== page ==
Joe Heaney was born in 1919 in the parish of Carna, a remote village in Connemara, County Galway, along the west coast of Ireland. He grew up with his brothers and sisters along the seashore, often collecting shellfish for his family's dinner. Every evening, families in the area gathered for storytelling and singing. At that time, no one was able to afford musical instruments; all the singing was a cappella. As a small boy, Heaney recalled, he sneaked out from his bedroom to where the adults were sharing their stories and songs in the traditional Irish language. Usually, his eavesdropping went unnoticed, unless, he said, "I had the misfortune to start humming something I heard." He started singing himself at the age of five, but his shyness kept him from singing in public until he was 20.
Heaney went to school in Carna to learn English. When he was 16 years old, he won a scholarship to attend school in Dublin. Several years later, some friends persuaded him to enter a national singing competition in Dublin. He won first and second prizes. This was the beginning of his lifelong career singing Irish songs. Most of his repertoire (estimated to exceed 500 songs) was learned while growing up in Carna. He credited his cousin, his father, and his grandmother as the strongest influences on his developing a distinctive singing style.
In 1949, Heaney became involved in London's flourishing folk music scene. He worked as a "jack-of-all-trades, master of none" in London to support himself. His work ranged from shoveling concrete on building sites to teaching Irish music to adults. He was married for six years until his wife died of tuberculosis. While in London, he recorded for the Topic and Gael-linn labels and performed in several London pubs. He quickly established himself as one of the great Irish folk singers of all time.
Heaney came to America in 1965 at the invitation of the Newport Folk Festival. After singing at Newport, he decided to move to America and settled in New York City. To support himself, he took a job as a doorman at an upscale building in Manhattan. In time, one of the residents, Merv Griffin, discovered that Heaney was a singer and asked him to perform the traditional songs of his childhood on his show on Saint Patrick's Day. This television appearance introduced Heaney to a large American audience and established him as an important figure in the Irish community in New York. Over the next 15 years, Heaney performed across North America at festivals, and performed and taught for several years at Wesleyan University.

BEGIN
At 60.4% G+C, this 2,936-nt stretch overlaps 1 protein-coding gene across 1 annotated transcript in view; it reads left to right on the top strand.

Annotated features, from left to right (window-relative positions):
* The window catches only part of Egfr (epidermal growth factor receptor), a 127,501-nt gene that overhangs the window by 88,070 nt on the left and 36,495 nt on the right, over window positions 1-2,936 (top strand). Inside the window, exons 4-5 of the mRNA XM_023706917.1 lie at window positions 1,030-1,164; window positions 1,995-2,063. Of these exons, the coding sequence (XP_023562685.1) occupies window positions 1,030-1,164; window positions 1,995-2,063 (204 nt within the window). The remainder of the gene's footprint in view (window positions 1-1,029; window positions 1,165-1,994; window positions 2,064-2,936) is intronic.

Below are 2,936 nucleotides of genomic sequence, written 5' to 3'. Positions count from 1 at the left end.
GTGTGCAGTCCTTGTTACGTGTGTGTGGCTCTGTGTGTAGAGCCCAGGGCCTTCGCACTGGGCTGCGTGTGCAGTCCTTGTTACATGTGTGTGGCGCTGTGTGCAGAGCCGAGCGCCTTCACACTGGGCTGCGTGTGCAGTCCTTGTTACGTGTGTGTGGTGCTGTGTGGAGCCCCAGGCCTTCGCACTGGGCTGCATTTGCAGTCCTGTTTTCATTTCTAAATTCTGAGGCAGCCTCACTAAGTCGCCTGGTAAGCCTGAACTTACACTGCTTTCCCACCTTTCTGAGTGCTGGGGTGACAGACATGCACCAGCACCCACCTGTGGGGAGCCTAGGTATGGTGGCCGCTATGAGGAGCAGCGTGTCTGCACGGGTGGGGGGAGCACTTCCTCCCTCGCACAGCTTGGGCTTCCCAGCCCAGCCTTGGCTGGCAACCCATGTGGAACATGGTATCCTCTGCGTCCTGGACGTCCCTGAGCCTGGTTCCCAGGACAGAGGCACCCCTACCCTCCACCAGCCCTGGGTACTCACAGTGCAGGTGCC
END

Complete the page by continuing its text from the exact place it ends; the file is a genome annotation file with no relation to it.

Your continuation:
Heaney was a master of sean-nós or "old-style" singing. Sean-nós singing was developed during the seventeenth and eighteenth centuries in Ireland when the British confiscated all Irish musical instruments in an attempt to destroy Irish cultural unity. Throughout the countryside, the Irish kept their culture alive through a cappella singing and storytelling. The poetic meter of each song's lyrics determines the rhythm of sean-nós singing. Intricate melodic embellishments and ornamentation characterize the songs. Because of the rhythmic and melodic variability, instruments or other singers never accompany sean-nós songs. All of these characteristics draw attention to the story being told through the song. Although sean-nós songs are traditionally sung in Gaelic, the Irish language, many of Heaney's performances were in English.
In 1982, Heaney moved to Seattle, where he was a visiting artist at the University of Washington. While affiliated with the university, he taught traditional music and Irish language and folklore. Over the years, Heaney visited Ireland several times, but never returned to his native country to live. He felt his singing and traditions were more appreciated in the United States than they were in Ireland.
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